AAF collapse sparks $184 million lawsuit against Tom Dundon

New York Rangers v Carolina Hurricanes
Getty Images

At one point during the short-lived spring football experiment that was the Alliance of American Football, billionaire and Carolina Hurricanes owner Tom Dundon bought the operation. Not long after that, he pulled the plug on it.

Via Daniel Kaplan of TheAthletic.com, the trustee overseeing the AAF’s bankruptcy has sued Dundon for at least $184 million. Dundon allegedly took the league into bankruptcy when alternatives to ending the business existed.

In turn, Dundon has sued AAF founder Charlie Ebersol for $70 million. That’s the amount of Dundon’s cash investment in the league.

“Dundon and his associates dealt on their reputation and the league’s trust, which they induced, luring the league into ceding ownership and control, believing Dundon, as Dundon repeatedly told the league and the press, was committed to the League for ‘years to come,’” the lawsuit against Dundon contends. “Dundon’s ‘years to come’ lasted only 46 days. Instead of the $250 million financing commitment Dundon had promised, Dundon and his entities used the control they garnered to force the league to liquidate after investing less than $70 million and shut down with just two weeks remaining in the regular season.”

The full story of the AAF has never been told. It appears that the league lacked the proper funding to be a viable operation, and that it essentially tried to will that funding into existence.

Along the way, debts were incurred that will likely never be fully paid. If the new lawsuit manages to secure a nine-figure payment from Dundon, some of the people who lost money in reliance on the belief that the AAF actually had money will perhaps get some more of their money back.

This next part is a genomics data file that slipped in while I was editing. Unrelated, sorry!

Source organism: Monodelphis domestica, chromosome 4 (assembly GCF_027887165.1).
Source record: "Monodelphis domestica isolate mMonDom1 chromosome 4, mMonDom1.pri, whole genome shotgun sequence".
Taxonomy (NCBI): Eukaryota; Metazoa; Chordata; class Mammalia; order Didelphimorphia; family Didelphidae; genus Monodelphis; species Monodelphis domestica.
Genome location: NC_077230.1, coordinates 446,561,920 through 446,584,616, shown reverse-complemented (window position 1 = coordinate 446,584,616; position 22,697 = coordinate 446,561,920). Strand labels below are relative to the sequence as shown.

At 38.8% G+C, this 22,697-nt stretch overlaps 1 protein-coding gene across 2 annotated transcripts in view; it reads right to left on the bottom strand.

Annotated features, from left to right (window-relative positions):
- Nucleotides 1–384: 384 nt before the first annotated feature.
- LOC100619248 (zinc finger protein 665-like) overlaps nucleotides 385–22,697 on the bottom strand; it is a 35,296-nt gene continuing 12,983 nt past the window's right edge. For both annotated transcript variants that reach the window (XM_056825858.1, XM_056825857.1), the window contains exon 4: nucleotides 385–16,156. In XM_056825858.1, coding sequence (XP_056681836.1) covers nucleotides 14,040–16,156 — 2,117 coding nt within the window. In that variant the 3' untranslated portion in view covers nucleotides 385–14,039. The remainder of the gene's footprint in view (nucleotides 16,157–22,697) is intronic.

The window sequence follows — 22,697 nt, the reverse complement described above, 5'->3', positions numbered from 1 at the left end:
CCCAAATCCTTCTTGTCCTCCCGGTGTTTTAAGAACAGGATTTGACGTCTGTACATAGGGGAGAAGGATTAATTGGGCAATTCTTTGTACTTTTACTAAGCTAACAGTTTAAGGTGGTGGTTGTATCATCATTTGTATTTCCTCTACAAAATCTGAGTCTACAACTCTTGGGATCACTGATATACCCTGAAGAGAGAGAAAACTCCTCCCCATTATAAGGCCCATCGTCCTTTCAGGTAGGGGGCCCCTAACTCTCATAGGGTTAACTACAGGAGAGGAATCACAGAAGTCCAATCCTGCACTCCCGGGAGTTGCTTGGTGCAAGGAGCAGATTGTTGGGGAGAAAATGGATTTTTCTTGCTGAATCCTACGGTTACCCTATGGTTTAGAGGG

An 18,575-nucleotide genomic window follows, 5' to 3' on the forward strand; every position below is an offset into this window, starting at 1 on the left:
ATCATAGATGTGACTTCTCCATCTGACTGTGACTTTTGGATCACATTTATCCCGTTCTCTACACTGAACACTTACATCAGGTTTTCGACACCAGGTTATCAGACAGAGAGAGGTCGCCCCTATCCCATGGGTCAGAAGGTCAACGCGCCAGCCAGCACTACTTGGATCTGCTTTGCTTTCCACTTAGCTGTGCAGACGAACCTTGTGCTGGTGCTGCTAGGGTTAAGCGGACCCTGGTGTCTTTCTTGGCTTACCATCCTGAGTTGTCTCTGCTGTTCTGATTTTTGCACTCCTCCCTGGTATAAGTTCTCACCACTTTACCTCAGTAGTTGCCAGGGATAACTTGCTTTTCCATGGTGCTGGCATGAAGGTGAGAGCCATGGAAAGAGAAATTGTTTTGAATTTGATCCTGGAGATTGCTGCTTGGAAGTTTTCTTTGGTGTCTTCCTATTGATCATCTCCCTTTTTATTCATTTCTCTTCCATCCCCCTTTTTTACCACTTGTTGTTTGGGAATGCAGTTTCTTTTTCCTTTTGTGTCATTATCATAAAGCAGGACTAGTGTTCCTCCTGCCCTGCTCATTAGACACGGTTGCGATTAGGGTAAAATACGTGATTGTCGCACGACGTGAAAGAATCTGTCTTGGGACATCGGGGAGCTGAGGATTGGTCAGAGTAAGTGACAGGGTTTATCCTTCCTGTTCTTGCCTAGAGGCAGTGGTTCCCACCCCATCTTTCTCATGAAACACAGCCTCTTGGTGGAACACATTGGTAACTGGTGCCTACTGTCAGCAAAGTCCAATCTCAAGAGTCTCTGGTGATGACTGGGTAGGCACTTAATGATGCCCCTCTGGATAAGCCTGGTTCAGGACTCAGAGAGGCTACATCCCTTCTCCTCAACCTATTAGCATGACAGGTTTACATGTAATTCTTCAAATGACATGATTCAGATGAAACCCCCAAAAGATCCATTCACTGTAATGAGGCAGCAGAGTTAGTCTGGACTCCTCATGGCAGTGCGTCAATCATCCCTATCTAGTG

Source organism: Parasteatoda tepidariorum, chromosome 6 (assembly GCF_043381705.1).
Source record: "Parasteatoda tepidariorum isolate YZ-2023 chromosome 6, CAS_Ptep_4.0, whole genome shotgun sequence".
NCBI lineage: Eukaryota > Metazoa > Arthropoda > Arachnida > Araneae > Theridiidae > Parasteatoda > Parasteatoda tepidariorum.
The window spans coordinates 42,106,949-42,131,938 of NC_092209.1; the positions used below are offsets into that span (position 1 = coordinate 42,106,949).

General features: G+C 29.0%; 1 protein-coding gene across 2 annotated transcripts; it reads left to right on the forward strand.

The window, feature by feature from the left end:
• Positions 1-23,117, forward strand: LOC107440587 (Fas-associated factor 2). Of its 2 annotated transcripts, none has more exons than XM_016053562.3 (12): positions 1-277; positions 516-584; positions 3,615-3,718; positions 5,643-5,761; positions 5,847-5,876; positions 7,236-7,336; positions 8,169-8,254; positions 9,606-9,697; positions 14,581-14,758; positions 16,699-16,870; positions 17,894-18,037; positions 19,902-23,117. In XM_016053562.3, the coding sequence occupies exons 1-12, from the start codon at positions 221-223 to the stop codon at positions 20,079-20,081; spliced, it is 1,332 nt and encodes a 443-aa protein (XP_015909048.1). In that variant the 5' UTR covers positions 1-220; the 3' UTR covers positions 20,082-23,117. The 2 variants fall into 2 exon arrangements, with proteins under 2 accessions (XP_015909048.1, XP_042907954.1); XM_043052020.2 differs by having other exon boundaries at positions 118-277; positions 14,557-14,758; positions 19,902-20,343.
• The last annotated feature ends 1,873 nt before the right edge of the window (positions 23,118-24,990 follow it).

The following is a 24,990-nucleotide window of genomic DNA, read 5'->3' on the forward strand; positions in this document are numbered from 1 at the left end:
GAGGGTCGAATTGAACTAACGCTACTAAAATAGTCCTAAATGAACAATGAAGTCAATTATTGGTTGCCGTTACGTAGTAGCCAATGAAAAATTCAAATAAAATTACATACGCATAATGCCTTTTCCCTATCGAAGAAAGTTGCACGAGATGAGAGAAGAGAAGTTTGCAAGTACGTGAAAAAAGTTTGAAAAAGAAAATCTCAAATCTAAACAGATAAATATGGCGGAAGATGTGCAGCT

6 responses to “AAF collapse sparks $184 million lawsuit against Tom Dundon

  1. Dundon Teldar Paper’d the league right when it was on the verge of establishing a relationship with the NFL.

  2. It’s called “Risk” and the vast majority of new businesses don’t survive because they underestimate the various risks involved in going from startup to paying the bills from the income to generating return on investment for the owners to long term success.

    Smart people regulate their risk by investing what they can afford to lose. If after some time and a professional analysis, if they see potential they invest more that they can risk. If not they pull the plug and limit their losses.

    People forget that it was decades (and putting a TV in almost every home) before the NFL went from at best America’s 5th most popular sport (baseball, boxing, horse racing and college football were all bigger) to becoming highly profitable. And it is only thru the intervention of TV that it is the mega-empire it is today.

    The REASON the AFL managed to compete was that they had the resources (with network backing) to draw top talent away from the NFL. There was a demand for more quality professional football that the NFL wasn’t meeting and they managed to be competitive (see: Super Bowl and SB III).

    To compete in the football market today you are up against a NFL league minimum salary of $700k plus for guys no one has ever heard of and MAYBE sees the field on special teams. Never mind having to pay for a Allen or Mahomes.

    While Dundon may be less than ‘ethical’ (and the vast majority of super wealthy are) they aren’t fools. I’m pretty sure once they got all the inside financial information (having been involved in a number of mergers I KNOW there are always financial surprises that come to light after the contract is signed) and ran a cost\benefit analysis they realized they had just bought a donkey to try and run in the Kentucky Derby.

  3. This Dundon guy is a real slimeball. No one knows how he made his money in Dallas. Watch him carefully as he’s likely committed all kinds of financial crimes already. Snake oil salesman.

Leave a Reply

You must be logged in to leave a comment. Not a member? Register now!

This site uses Akismet to reduce spam. Learn how your comment data is processed.